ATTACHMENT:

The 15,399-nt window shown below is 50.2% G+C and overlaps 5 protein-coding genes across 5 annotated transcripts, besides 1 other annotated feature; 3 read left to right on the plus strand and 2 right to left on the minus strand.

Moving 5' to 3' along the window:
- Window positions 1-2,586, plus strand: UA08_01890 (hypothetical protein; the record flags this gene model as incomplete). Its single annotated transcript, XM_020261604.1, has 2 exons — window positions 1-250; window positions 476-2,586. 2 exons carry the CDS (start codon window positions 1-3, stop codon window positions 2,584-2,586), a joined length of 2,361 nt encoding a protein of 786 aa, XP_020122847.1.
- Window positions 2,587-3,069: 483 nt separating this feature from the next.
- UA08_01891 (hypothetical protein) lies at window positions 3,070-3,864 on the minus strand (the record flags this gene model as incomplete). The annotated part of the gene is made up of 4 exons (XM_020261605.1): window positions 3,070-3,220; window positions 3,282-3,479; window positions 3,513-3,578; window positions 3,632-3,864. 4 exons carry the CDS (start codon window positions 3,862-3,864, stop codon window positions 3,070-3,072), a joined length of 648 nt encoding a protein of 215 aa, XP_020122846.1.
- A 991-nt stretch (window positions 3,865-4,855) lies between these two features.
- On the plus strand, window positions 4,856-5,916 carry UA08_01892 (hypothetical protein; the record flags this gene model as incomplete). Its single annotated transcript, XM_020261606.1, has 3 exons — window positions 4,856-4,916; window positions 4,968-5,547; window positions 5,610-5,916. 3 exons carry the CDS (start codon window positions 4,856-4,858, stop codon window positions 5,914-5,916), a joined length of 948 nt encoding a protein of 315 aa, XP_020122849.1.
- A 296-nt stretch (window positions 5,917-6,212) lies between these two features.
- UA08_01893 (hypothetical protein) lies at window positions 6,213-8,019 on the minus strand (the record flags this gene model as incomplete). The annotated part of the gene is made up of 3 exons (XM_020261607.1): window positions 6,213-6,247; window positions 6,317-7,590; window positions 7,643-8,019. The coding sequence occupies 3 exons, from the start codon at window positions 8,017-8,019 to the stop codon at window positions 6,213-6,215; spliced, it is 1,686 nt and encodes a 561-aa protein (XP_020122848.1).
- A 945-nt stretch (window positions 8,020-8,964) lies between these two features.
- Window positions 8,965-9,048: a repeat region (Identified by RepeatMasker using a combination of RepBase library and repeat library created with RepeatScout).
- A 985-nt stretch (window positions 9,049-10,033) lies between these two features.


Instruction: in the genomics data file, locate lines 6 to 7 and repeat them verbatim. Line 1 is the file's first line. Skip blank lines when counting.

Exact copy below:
- A 991-nt stretch (window positions 3,865-4,855) lies between these two features.
- On the plus strand, window positions 4,856-5,916 carry UA08_01892 (hypothetical protein; the record flags this gene model as incomplete). Its single annotated transcript, XM_020261606.1, has 3 exons — window positions 4,856-4,916; window positions 4,968-5,547; window positions 5,610-5,916. 3 exons carry the CDS (start codon window positions 4,856-4,858, stop codon window positions 5,914-5,916), a joined length of 948 nt encoding a protein of 315 aa, XP_020122849.1.